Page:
That feeling you get watching those scenes is the overall feeling you have watching the entire movie. You keep asking yourself, “Did they really just do that?” Everything in it falls under that “lowest-common-denominator” description.
With an extremely large amount of Decepticons hunting Sam, Optimus Prime (the leader of the good robots) orders two new Autobots (the good robots) to join Bumblebee in protecting Sam and Mikaela. The two newbie Transformers are portrayed as “dumb black guys,” typecast with every offensive black stereotype known to man. They constantly fight and swear at one another. Their speech and vocabulary lack education. They are even illiterate. I can only assume that they were written to be funny, but nothing these offensive characters do is or can be considered humorous – that is, unless you’re a simpleton.
And that’s who’s going to repeat visit TF2, giving it a couple of great weeks for box office numbers. But mark my words, this movie will fail. I put it in the same vein as the Pirate of the Caribbean movies. Each Pirates movie became so wrapped up in it’s own uber-complicated story that it lost it’s fun as well as the intrest of many fans. That’s not to say those movies didn’t make tons of money, because they did. But I dare any single audience member that loved all three Pirates movies to explain the entire story to me.
And that’s the same problem that the Transformers franchise is facing. It’s become so overindulgently self-involved that it’s completely incoherent and almost 100% unwatchable. Next year, Michael Bay, cast and crew are supposed to begin production on a third Transformers movie, which isn’t unexpected. TF2 doesn’t quite end with a cliffhanger, but they just all quit in the middle of the action. Just when they have the opportunity to destroy the entire Decepticon force and give a little closure to TF2’s story, the Autobots and U.S. military simply and unexplainably stop fighting. Both groups simply stop. There is no ending, no closure whatsoever.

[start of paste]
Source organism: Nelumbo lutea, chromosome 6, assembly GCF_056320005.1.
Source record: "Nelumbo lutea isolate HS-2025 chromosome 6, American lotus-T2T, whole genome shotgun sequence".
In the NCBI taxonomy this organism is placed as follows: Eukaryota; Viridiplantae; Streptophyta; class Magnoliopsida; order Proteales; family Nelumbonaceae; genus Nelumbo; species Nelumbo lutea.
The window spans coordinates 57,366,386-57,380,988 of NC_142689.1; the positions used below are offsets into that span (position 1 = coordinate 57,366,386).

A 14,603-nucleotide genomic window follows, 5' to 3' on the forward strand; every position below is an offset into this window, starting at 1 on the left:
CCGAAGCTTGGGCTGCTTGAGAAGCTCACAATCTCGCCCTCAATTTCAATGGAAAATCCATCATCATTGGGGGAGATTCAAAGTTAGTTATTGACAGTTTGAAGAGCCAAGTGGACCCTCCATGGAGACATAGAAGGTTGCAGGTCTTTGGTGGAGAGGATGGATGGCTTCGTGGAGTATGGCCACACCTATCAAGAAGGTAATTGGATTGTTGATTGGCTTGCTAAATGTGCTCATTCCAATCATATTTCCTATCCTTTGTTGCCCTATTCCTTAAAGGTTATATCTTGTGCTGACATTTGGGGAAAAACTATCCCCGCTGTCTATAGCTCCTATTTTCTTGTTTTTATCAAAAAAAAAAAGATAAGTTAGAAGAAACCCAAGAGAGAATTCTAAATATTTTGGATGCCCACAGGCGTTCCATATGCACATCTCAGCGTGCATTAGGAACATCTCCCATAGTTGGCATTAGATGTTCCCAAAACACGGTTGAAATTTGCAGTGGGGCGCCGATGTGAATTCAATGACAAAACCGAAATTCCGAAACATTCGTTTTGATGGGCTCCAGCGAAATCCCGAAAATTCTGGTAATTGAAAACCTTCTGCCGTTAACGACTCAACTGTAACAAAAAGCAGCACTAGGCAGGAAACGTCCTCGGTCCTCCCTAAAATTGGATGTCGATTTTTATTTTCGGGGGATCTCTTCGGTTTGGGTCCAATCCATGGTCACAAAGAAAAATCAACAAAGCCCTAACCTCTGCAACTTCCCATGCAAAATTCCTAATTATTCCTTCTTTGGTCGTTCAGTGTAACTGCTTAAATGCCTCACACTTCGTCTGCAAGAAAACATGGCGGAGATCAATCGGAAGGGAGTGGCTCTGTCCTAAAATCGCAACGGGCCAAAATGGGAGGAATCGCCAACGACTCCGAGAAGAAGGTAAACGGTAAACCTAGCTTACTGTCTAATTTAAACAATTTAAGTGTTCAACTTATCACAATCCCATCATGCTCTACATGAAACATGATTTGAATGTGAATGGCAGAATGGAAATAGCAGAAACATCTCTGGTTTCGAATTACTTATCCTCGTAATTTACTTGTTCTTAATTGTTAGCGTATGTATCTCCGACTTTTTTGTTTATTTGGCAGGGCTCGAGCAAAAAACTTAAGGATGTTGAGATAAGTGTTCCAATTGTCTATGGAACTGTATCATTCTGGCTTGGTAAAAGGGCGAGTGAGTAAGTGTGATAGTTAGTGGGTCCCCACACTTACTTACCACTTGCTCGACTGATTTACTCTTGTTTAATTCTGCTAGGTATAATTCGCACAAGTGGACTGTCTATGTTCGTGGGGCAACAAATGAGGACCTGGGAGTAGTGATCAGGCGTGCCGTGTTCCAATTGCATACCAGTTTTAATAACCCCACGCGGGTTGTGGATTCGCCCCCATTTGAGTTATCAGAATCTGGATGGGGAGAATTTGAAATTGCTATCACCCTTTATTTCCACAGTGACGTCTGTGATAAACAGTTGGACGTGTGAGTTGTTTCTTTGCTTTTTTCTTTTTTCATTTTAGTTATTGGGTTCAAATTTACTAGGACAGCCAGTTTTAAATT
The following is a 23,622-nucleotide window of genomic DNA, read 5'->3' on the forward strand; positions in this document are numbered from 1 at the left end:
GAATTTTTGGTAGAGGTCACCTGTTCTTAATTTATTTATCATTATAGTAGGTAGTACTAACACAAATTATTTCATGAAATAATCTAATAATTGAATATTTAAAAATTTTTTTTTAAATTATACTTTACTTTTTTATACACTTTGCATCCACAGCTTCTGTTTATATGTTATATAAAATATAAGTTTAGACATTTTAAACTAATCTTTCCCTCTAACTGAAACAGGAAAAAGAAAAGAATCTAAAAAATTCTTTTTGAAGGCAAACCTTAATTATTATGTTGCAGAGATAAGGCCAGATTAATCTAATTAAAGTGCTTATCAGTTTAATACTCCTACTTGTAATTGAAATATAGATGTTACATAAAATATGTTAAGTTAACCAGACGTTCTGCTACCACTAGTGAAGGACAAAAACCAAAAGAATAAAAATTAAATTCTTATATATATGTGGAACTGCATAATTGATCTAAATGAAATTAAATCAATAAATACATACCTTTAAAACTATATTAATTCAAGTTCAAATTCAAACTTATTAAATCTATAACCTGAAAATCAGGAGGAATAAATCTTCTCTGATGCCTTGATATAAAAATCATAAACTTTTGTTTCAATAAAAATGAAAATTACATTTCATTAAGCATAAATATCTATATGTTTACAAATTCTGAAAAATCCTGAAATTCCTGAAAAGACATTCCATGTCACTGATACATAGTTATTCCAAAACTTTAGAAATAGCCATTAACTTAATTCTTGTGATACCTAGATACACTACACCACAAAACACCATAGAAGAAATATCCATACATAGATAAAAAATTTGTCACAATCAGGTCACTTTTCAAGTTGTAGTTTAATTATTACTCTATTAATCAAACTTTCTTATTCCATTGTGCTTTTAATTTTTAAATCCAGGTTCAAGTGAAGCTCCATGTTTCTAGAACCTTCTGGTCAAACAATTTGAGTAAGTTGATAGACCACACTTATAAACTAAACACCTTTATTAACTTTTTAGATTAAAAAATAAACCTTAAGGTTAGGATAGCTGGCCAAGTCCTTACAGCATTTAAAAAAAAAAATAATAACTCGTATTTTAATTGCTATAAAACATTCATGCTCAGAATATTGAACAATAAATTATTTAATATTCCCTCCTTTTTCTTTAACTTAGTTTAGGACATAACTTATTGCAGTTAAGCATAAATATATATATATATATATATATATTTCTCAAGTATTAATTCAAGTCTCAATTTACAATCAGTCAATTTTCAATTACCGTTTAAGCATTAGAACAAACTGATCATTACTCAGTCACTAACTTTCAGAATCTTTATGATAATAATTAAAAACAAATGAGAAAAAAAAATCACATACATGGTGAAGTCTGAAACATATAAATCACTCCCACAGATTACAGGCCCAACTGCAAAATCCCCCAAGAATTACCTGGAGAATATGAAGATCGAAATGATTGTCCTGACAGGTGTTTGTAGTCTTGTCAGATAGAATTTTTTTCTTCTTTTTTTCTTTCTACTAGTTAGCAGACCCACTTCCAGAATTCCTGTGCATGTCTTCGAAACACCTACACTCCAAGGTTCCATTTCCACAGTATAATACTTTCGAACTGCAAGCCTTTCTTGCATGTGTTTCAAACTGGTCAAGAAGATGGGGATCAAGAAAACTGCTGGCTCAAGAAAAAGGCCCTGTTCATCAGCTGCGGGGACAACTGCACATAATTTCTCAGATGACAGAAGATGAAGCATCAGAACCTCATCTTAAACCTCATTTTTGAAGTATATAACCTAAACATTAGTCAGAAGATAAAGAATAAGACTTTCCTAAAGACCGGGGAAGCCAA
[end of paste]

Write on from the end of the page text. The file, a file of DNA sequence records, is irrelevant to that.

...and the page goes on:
After seeing the drastic contrast between Transformers and Revenge of the Fallen, I can honestly say I do not look forward to a third installment. Michael Bay is a hack director. It get the impression he cares more about his ego than the Transformer franchise – putting posters of his old movies in Sam’s college dorm. Even though, we all think Megan Fox is stunning, does he really need to show more shots of her running in an extremely low-cut shirt in super slow motion than he does of Transformer action? It’s a perverts dream. I’m hoping they’ll can Bay and bring in Christopher Nolan (Batman Begins, The Dark Knight) to reboot this franchise, helping it meet its full potential. But that’ll never happen. All Hollywood cares about is profit. And Bay is a sure shot of bringing it in. TF2 is much like last Fall’s Twilight – it’s critic proof. No matter what I, or any other critic says, people will go out like drones to see it. Good luck to all of you who fall into this category. You’re about to watch two and half hours of simply mediocrity and repetition. You’re intelligence is about to be insulted. You’re not going to get what you want. You want a movie like the first. You want iconic scenes like the first one had – something along the lines of the memorable city street ending battle, the awesome first big fight where Sam witnesses Bumblebee’s capabilities, and the unforgettable freeway chase scene. Well, you’re not going to get it. You’re getting spoon-fed Michael Bay’s worst movie to date. You’re getting choppy action scenes so close-up that you can’t tell who’s fighting who or who’s winning. You’re getting nearly 50 Transformers all fighting one other at the same time. You wont be able to tell which are the Decepticons, which are the Autobots. You’re not going to be able to decipher which Decepticon is which – especially Megatron from Star Scream (the both fly and look and sound identical). And most of all, you’re not going to care. You’re going to be bored. You’re going to look at your watch halfway through and regret not listening to me.